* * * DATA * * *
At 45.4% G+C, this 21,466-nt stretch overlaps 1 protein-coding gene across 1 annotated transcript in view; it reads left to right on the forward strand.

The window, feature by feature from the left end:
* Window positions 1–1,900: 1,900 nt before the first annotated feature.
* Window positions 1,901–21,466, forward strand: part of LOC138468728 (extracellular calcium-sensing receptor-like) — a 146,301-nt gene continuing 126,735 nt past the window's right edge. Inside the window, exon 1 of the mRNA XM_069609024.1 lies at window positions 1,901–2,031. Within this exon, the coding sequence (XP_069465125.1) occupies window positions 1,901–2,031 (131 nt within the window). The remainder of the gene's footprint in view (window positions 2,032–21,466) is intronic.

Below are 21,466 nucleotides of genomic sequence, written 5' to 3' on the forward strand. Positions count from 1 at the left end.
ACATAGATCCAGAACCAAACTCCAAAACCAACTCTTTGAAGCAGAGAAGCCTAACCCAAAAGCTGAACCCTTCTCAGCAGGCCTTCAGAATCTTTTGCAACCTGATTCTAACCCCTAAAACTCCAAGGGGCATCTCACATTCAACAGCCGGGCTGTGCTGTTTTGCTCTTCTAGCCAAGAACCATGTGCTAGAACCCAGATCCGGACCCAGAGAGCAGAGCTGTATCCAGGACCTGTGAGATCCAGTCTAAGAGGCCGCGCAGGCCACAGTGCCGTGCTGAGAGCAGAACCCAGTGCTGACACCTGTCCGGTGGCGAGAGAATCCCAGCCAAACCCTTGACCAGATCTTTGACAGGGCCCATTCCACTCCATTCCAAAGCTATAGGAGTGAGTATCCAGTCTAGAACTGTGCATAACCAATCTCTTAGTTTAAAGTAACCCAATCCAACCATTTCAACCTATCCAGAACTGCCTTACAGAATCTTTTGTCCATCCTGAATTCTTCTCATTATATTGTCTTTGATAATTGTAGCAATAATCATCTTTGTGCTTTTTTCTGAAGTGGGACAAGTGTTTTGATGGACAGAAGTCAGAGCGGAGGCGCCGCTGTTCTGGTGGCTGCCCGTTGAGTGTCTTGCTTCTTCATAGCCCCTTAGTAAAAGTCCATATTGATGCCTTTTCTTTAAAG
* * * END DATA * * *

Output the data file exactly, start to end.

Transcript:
At 45.4% G+C, this 21,466-nt stretch overlaps 1 protein-coding gene across 1 annotated transcript in view; it reads left to right on the forward strand.

The window, feature by feature from the left end:
* Window positions 1–1,900: 1,900 nt before the first annotated feature.
* Window positions 1,901–21,466, forward strand: part of LOC138468728 (extracellular calcium-sensing receptor-like) — a 146,301-nt gene continuing 126,735 nt past the window's right edge. Inside the window, exon 1 of the mRNA XM_069609024.1 lies at window positions 1,901–2,031. Within this exon, the coding sequence (XP_069465125.1) occupies window positions 1,901–2,031 (131 nt within the window). The remainder of the gene's footprint in view (window positions 2,032–21,466) is intronic.

Below are 21,466 nucleotides of genomic sequence, written 5' to 3' on the forward strand. Positions count from 1 at the left end.
ACATAGATCCAGAACCAAACTCCAAAACCAACTCTTTGAAGCAGAGAAGCCTAACCCAAAAGCTGAACCCTTCTCAGCAGGCCTTCAGAATCTTTTGCAACCTGATTCTAACCCCTAAAACTCCAAGGGGCATCTCACATTCAACAGCCGGGCTGTGCTGTTTTGCTCTTCTAGCCAAGAACCATGTGCTAGAACCCAGATCCGGACCCAGAGAGCAGAGCTGTATCCAGGACCTGTGAGATCCAGTCTAAGAGGCCGCGCAGGCCACAGTGCCGTGCTGAGAGCAGAACCCAGTGCTGACACCTGTCCGGTGGCGAGAGAATCCCAGCCAAACCCTTGACCAGATCTTTGACAGGGCCCATTCCACTCCATTCCAAAGCTATAGGAGTGAGTATCCAGTCTAGAACTGTGCATAACCAATCTCTTAGTTTAAAGTAACCCAATCCAACCATTTCAACCTATCCAGAACTGCCTTACAGAATCTTTTGTCCATCCTGAATTCTTCTCATTATATTGTCTTTGATAATTGTAGCAATAATCATCTTTGTGCTTTTTTCTGAAGTGGGACAAGTGTTTTGATGGACAGAAGTCAGAGCGGAGGCGCCGCTGTTCTGGTGGCTGCCCGTTGAGTGTCTTGCTTCTTCATAGCCCCTTAGTAAAAGTCCATATTGATGCCTTTTCTTTAAAG